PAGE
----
Comic History 101: Batman: The Court of Owls

Picture Source: [Accessed: 20/04/2016]

Last week we had a look at the new 52 and the flagship Justice League book by Geoff Johns and Jim Lee. However, with every era of DC comics comes a new era of Batman and the New 52 heralded a fantastic new chapter in the Dark Knight’s life. When the New 52 was poised to launch the world of comics was starting to recover from Grant Morrison’s, frankly insane, run on Batman and Robin. The run had seen everything from Bruce’s death and resurrection to the launch of a global Batman network. It was madness from top to bottom and I, along with many other fans, felt like it was time for Batman to get back to some sense of normality.


Picture Source: [Accessed: 20/04/2016]

In  an interview back in 2012 with Comic Book Resources Snyder talked about the inception of The Court of Owls saying: “I actually started thinking about this story back when I was on ‘Detective Comics.’…I was really interested in this story that would pit Bruce against this historical enemy of Gotham. I wanted to use the symbol of the owl because of both the mythological baggage that it would bring to the Bat Universe and also because I felt like it was just a genuinely and objectively creepy symbol we could get behind for new fans also.” Snyder used these concepts as a basis to create a brand new Batman enemy, The Court of Owls. The Court acted as a sort of mysterious illuminati who had been controlling Gotham for years. They also served as a manifestation of Gotham and presented Batman with the possibility that his city didn’t want or need his help.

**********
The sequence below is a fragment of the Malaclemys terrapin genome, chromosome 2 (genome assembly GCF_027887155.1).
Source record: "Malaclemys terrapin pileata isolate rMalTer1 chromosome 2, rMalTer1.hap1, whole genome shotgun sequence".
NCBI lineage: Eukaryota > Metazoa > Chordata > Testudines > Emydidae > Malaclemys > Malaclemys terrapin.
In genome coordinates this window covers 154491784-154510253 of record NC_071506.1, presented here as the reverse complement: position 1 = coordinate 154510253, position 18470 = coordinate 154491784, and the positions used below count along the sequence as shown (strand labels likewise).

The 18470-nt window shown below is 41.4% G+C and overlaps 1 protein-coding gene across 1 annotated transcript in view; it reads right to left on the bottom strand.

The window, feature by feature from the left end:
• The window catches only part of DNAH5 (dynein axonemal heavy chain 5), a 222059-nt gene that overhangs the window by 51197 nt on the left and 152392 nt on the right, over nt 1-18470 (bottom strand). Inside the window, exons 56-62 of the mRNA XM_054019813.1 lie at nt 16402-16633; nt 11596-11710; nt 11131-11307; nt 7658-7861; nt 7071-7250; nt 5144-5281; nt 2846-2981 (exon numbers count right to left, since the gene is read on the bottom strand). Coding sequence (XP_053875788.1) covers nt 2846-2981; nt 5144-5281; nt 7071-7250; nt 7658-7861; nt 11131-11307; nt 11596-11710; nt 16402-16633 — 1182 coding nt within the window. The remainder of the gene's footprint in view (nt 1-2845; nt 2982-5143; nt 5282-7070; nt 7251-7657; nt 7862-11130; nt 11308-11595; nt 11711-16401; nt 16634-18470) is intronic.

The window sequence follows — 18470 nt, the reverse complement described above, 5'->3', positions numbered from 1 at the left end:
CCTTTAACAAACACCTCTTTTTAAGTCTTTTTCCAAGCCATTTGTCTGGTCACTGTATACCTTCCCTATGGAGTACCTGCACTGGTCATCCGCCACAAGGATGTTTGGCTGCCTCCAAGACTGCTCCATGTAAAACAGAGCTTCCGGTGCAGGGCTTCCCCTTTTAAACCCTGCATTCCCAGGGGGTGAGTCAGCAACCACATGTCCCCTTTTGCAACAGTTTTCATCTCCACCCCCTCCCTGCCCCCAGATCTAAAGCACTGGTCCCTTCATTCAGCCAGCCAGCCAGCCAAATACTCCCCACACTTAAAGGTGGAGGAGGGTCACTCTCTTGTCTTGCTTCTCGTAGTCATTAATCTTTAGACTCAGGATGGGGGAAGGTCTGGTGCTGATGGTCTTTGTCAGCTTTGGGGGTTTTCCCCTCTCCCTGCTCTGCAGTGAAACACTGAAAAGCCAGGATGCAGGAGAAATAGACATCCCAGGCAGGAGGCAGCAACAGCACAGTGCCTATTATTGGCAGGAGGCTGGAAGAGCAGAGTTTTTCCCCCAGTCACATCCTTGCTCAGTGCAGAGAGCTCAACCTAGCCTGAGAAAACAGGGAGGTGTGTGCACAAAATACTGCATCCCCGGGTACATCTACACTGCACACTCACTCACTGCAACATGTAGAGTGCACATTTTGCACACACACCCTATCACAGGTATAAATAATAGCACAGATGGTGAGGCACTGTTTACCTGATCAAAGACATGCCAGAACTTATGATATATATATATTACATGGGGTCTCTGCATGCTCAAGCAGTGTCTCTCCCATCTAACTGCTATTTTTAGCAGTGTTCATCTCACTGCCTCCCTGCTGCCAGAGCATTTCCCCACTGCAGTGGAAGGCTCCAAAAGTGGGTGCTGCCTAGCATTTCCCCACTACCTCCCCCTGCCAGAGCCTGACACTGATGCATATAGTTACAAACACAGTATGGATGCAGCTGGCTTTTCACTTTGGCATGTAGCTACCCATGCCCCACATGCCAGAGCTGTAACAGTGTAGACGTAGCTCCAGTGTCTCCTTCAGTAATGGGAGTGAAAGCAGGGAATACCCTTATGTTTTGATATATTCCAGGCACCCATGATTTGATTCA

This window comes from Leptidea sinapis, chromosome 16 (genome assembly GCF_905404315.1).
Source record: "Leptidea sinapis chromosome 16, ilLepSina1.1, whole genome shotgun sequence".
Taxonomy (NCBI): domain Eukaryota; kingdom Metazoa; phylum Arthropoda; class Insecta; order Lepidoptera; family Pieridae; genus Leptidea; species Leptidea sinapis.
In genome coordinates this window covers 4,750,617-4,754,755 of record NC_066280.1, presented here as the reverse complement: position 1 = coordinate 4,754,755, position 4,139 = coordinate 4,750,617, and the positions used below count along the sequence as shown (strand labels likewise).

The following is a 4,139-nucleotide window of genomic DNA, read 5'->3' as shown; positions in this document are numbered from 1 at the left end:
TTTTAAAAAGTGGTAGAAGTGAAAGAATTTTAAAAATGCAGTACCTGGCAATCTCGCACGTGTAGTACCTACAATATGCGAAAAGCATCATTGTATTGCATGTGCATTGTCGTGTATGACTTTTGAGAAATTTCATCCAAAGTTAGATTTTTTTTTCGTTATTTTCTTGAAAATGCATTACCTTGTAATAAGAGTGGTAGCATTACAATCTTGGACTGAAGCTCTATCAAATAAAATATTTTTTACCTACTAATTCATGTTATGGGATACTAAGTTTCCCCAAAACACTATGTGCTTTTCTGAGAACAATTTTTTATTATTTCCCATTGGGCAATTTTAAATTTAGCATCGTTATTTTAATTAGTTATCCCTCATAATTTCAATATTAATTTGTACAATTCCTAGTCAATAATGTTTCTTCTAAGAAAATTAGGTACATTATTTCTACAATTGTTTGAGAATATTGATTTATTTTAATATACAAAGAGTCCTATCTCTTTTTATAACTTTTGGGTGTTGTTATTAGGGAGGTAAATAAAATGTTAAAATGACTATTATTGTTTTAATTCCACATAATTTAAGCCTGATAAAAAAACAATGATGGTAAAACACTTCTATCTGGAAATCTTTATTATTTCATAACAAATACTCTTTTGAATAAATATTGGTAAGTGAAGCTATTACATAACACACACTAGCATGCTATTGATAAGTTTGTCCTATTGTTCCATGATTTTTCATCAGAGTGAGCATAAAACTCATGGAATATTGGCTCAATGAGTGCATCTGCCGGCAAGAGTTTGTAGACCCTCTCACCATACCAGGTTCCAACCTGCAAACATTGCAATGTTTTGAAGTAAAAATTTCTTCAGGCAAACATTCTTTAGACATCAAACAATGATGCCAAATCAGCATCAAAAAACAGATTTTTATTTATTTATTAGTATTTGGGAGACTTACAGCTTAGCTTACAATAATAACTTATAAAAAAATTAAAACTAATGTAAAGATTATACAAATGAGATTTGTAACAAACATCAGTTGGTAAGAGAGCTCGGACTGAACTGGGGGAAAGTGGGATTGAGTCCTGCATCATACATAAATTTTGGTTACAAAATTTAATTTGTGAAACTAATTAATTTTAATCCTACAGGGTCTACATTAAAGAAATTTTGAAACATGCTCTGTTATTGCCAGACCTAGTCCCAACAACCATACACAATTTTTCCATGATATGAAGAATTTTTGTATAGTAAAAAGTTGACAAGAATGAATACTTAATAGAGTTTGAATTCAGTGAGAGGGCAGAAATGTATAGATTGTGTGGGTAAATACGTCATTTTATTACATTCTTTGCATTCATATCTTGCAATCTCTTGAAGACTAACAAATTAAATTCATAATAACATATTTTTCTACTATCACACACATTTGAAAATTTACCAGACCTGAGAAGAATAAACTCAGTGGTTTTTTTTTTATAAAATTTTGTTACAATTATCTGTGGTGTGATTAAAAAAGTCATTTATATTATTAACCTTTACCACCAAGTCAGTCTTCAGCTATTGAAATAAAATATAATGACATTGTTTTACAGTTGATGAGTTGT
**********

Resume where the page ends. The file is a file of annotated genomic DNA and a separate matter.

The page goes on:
Picture Source: [Accessed: 20/04/2016]

Even though Snyder intended the run to come out in the pre-52 universe, Batman The Court of Owls became a flagship book for the New 52, charting some of the highest sales for a Batman in recorded history. Across the entire first arc, Snyder’s series sold at a record high, competing with John’s Justice League  for top sales each month, and as high reviews rolled in the graphic novel saw even greater sales. The series was met with great general and critical acclaim as it was presented with a slew of five star ratings from both meta-critical websites, such as Amazon and Good Reads, and critical sources, including the New York Times and IGN. This was mostly due to the originality of the concept and the strong pacing of the book as well as Greg Capullo’s exceptional art.


Picture Source: [Accessed: 20/04/2016]

 The impact of Court of Owls was a lasting one as Snyder, to this day, has remained as current writer and continuity curator of Batman. Snyder’s vision for Batman’s enemies, and the way they reflect upon the Dark Knight, has continued to permeate across the majority of Batman series. The series demonstrated the depth which Batman can reach with internal introspection and this has lead to more series looking to these aspects of the caped crusader, most notably in the recent Batman and Robin Eternal series and Batman Europa. Next week I’m going to shift the focus over to Image Comics and Matt Fraction’s Sex Criminals.

…That was this week’s Comic History 101!!! Check back on Friday for a brand new Covert Coot article!!!

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